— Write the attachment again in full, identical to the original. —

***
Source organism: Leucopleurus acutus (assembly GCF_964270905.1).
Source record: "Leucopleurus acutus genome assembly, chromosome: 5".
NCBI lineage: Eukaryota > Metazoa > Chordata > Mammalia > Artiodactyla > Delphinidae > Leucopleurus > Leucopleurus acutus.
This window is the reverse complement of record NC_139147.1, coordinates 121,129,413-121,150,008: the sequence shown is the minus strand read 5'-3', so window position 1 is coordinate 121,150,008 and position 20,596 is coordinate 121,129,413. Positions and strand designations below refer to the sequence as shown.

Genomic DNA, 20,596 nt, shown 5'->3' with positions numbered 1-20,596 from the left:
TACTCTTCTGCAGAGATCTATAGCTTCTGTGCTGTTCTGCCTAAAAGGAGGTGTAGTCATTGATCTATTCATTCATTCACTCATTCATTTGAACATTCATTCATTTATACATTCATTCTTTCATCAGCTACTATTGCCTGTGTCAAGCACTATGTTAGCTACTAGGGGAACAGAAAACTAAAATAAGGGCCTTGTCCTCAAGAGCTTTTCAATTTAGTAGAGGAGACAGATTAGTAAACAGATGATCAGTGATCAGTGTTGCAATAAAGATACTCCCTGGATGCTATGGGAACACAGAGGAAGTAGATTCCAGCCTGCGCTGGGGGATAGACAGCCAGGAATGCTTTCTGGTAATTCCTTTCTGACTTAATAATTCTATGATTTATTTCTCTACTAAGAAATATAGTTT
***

Source organism: Leucopleurus acutus (assembly GCF_964270905.1).
Source record: "Leucopleurus acutus genome assembly, chromosome: 5".
NCBI lineage: Eukaryota > Metazoa > Chordata > Mammalia > Artiodactyla > Delphinidae > Leucopleurus > Leucopleurus acutus.
This window is the reverse complement of record NC_139147.1, coordinates 121,129,413-121,150,008: the sequence shown is the minus strand read 5'-3', so window position 1 is coordinate 121,150,008 and position 20,596 is coordinate 121,129,413. Positions and strand designations below refer to the sequence as shown.

Genomic DNA, 20,596 nt, shown 5'->3' with positions numbered 1-20,596 from the left:
TACTCTTCTGCAGAGATCTATAGCTTCTGTGCTGTTCTGCCTAAAAGGAGGTGTAGTCATTGATCTATTCATTCATTCACTCATTCATTTGAACATTCATTCATTTATACATTCATTCTTTCATCAGCTACTATTGCCTGTGTCAAGCACTATGTTAGCTACTAGGGGAACAGAAAACTAAAATAAGGGCCTTGTCCTCAAGAGCTTTTCAATTTAGTAGAGGAGACAGATTAGTAAACAGATGATCAGTGATCAGTGTTGCAATAAAGATACTCCCTGGATGCTATGGGAACACAGAGGAAGTAGATTCCAGCCTGCGCTGGGGGATAGACAGCCAGGAATGCTTTCTGGTAATTCCTTTCTGACTTAATAATTCTATGATTTATTTCTCTACTAAGAAATATAGTTT